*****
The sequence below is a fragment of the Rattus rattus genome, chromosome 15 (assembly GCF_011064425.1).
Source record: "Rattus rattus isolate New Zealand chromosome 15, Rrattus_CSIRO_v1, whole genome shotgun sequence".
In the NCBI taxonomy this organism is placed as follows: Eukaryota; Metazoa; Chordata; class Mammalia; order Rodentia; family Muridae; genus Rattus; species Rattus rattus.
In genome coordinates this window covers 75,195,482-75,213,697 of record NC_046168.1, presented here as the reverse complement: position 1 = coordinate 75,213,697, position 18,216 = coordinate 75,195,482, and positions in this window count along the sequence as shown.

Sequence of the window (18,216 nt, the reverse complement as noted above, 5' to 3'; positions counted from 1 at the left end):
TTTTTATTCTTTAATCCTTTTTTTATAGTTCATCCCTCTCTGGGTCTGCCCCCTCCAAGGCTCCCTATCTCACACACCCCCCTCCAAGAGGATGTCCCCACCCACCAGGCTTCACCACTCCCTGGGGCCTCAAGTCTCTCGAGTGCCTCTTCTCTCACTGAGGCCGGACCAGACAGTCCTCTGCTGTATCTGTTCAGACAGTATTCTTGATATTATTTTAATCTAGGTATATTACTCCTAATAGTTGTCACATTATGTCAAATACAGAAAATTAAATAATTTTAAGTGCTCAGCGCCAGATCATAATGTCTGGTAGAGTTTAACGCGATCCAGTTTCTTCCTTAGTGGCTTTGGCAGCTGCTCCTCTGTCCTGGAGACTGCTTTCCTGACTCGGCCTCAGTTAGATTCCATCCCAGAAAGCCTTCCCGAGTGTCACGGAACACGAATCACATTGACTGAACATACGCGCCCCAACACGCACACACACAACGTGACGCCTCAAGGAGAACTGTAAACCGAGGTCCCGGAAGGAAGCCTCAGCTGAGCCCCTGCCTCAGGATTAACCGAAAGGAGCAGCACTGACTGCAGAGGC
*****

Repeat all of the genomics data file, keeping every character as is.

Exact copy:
The sequence below is a fragment of the Rattus rattus genome, chromosome 15 (assembly GCF_011064425.1).
Source record: "Rattus rattus isolate New Zealand chromosome 15, Rrattus_CSIRO_v1, whole genome shotgun sequence".
In the NCBI taxonomy this organism is placed as follows: Eukaryota; Metazoa; Chordata; class Mammalia; order Rodentia; family Muridae; genus Rattus; species Rattus rattus.
In genome coordinates this window covers 75,195,482-75,213,697 of record NC_046168.1, presented here as the reverse complement: position 1 = coordinate 75,213,697, position 18,216 = coordinate 75,195,482, and positions in this window count along the sequence as shown.

Sequence of the window (18,216 nt, the reverse complement as noted above, 5' to 3'; positions counted from 1 at the left end):
TTTTTATTCTTTAATCCTTTTTTTATAGTTCATCCCTCTCTGGGTCTGCCCCCTCCAAGGCTCCCTATCTCACACACCCCCCTCCAAGAGGATGTCCCCACCCACCAGGCTTCACCACTCCCTGGGGCCTCAAGTCTCTCGAGTGCCTCTTCTCTCACTGAGGCCGGACCAGACAGTCCTCTGCTGTATCTGTTCAGACAGTATTCTTGATATTATTTTAATCTAGGTATATTACTCCTAATAGTTGTCACATTATGTCAAATACAGAAAATTAAATAATTTTAAGTGCTCAGCGCCAGATCATAATGTCTGGTAGAGTTTAACGCGATCCAGTTTCTTCCTTAGTGGCTTTGGCAGCTGCTCCTCTGTCCTGGAGACTGCTTTCCTGACTCGGCCTCAGTTAGATTCCATCCCAGAAAGCCTTCCCGAGTGTCACGGAACACGAATCACATTGACTGAACATACGCGCCCCAACACGCACACACACAACGTGACGCCTCAAGGAGAACTGTAAACCGAGGTCCCGGAAGGAAGCCTCAGCTGAGCCCCTGCCTCAGGATTAACCGAAAGGAGCAGCACTGACTGCAGAGGC